Jamal ad-Din (astronomer)

Jamal ad-Din
Chinese name
Traditional Chinese 扎馬魯丁[1]
Persian name
Persian جمال الدين محمد بن طاهر بن محمد الزيدي البخاري

Jamal ad-Din Muḥammad ibn Ṭāhir ibn Muḥammad al‐Zaydī al‐Bukhārī (variously transcribed Jamal ud-Din, Jamal al-Din, etc., Chinese name Zhamaluding) was a 13th-century Persian-speaking[2] Muslim astronomer. Originally from Bukhara, he entered the service of Kublai Khan around the 1250s to set up an Islamic Astronomical Bureau in his new capital Beijing, to operate in parallel with the traditional Chinese bureau.[3] Kublai Khan thus maintained the bureaucratic structure, but allowed Chinese observations and predictions to be checked by respected Muslim scholars.

He is credited with having taken seven astronomical instruments to Kublai Khan, as a present from Hulagu Khan including a Persian astrolabe, a globe and an armillary sphere, in 1267.[4] This is the earliest known reference to a spherical terrestrial globe of the Earth in Chinese astronomy.[5][6]

He is associated with a zij in Persian which has been lost but was translated into Chinese in 1383 by Ma‐shayihei with the title Huihuilifa (Islamic calendar). This contained Ptolomaic tables based on new values and adjusted to Beijing and has been reconstructed in recent years.[7]

In general, his activity didn't make much difference to Chinese astronomy. However Guo Shoujing did evidently gain the idea of the torquetum from him (which he didn't bring), and produced a simplified version which omitted ecliptic coordinates which were not used in China.[8]

In 1286 he carried out a large-scale survey of the Yuan empire which was produced in 755 volumes as the Dayitongzh. All but the introduction of this has been lost.[9]

See also

Notes

  1. ^ Zhu & Fuchs 1946, p. 3
  2. ^ Persian was the lingua franca of Westerners at the court of Kublai Khan.
  3. ^ van Dalen 2007
  4. ^ Zhu & Fuchs 1946, p. 4
  5. ^ David Woodward (1989), "The Image of the Spherical Earth",  
  6. ^ Needham, Joseph (1959),  
  7. ^ van Dalen 2007
  8. ^ Needham 1959, p. 375
  9. ^ van Dalen 2007

References

  • Dalen, Benno van (2007). "Zhamaluding: Jamāl al‐Dīn Muḥammad ibn Ṭāhir ibn Muḥammad al‐Zaydī al‐Bukhārī". In Thomas Hockey; et al. The Biographical Encyclopedia of Astronomers. New York: Springer. pp. 1262–3. (PDF version)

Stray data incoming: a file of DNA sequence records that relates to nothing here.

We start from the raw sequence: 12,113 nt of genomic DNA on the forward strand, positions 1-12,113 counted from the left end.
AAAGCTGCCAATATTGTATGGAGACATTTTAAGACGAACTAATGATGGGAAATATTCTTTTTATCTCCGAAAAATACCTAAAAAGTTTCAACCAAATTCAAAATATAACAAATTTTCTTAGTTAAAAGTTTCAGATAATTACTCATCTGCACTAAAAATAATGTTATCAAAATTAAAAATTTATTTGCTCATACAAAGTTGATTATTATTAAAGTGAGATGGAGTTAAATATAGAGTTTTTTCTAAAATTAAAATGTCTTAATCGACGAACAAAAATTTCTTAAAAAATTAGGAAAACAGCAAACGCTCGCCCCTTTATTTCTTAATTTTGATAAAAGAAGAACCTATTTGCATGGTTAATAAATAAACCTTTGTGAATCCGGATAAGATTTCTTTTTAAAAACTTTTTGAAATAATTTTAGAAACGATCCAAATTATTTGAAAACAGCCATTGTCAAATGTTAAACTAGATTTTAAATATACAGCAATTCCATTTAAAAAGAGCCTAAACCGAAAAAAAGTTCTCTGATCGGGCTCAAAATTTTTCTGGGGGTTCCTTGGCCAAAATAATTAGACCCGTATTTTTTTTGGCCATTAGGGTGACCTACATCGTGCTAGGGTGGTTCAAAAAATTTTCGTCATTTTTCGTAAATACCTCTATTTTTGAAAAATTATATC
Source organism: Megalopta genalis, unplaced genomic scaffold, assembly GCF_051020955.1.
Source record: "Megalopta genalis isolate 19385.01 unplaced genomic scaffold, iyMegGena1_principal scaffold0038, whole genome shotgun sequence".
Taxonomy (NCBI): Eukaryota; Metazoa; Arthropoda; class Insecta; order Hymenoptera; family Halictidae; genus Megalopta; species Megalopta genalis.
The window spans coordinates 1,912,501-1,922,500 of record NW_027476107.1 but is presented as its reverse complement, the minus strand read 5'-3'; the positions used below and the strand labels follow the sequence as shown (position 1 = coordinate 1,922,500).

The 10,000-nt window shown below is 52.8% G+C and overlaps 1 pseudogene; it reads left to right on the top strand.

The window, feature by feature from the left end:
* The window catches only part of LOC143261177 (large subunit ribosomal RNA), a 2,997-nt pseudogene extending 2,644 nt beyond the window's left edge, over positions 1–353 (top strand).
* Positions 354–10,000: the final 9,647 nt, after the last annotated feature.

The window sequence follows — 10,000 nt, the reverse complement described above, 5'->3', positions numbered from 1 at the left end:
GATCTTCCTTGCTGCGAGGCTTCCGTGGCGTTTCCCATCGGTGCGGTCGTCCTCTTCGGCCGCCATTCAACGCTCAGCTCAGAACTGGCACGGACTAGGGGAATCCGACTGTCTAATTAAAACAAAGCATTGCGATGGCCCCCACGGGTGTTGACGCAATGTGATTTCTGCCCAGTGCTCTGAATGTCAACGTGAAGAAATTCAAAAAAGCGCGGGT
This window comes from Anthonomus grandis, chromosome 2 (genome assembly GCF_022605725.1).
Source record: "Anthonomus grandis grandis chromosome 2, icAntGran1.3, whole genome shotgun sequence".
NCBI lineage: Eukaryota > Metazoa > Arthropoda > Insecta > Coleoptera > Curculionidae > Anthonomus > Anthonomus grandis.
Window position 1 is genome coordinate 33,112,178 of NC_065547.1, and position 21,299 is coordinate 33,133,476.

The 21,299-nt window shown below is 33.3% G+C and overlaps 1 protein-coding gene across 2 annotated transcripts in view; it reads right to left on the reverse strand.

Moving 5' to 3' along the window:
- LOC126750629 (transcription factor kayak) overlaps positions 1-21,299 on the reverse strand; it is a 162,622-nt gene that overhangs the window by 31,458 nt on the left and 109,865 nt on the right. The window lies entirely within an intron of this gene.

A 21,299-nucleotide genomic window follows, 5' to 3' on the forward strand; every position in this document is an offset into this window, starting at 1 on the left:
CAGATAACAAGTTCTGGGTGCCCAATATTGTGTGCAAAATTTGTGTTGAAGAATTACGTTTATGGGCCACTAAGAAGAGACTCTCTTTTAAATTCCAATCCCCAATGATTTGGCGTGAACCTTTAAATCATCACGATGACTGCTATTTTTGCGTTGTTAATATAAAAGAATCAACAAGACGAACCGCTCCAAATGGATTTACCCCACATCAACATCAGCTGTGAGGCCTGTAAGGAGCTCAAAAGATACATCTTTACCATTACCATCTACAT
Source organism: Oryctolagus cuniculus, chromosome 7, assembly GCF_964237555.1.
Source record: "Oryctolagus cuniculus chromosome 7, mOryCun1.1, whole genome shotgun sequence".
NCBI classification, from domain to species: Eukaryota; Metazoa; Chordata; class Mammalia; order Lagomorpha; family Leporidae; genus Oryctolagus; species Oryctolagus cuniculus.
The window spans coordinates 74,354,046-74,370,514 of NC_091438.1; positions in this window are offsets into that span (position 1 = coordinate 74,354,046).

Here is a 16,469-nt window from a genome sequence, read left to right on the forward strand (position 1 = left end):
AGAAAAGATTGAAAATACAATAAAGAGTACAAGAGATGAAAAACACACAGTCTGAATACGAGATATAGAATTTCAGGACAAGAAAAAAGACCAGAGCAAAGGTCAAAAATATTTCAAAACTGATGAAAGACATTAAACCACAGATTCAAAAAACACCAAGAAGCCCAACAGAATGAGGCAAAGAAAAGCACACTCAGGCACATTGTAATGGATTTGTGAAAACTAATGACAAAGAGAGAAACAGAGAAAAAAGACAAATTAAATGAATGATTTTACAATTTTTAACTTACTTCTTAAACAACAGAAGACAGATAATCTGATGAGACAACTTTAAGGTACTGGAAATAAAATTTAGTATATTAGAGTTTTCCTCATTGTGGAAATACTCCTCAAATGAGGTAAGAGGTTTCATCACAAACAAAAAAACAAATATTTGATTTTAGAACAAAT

• Zhu, Siben; Fuchs, Walter (1946), The "Mongol Atlas" of China, Taipei:  
This article was sourced from Creative Commons Attribution-ShareAlike License; additional terms may apply. World Heritage Encyclopedia content is assembled from numerous content providers, Open Access Publishing, and in compliance with The Fair Access to Science and Technology Research Act (FASTR), Wikimedia Foundation, Inc., Public Library of Science, The Encyclopedia of Life, Open Book Publishers (OBP), PubMed, U.S. National Library of Medicine, National Center for Biotechnology Information, U.S. National Library of Medicine, National Institutes of Health (NIH), U.S. Department of Health & Human Services, and USA.gov, which sources content from all federal, state, local, tribal, and territorial government publication portals (.gov, .mil, .edu). Funding for USA.gov and content contributors is made possible from the U.S. Congress, E-Government Act of 2002.
 
Crowd sourced content that is contributed to World Heritage Encyclopedia is peer reviewed and edited by our editorial staff to ensure quality scholarly research articles.
 
By using this site, you agree to the Terms of Use and Privacy Policy. World Heritage Encyclopedia™ is a registered trademark of the World Public Library Association, a non-profit organization.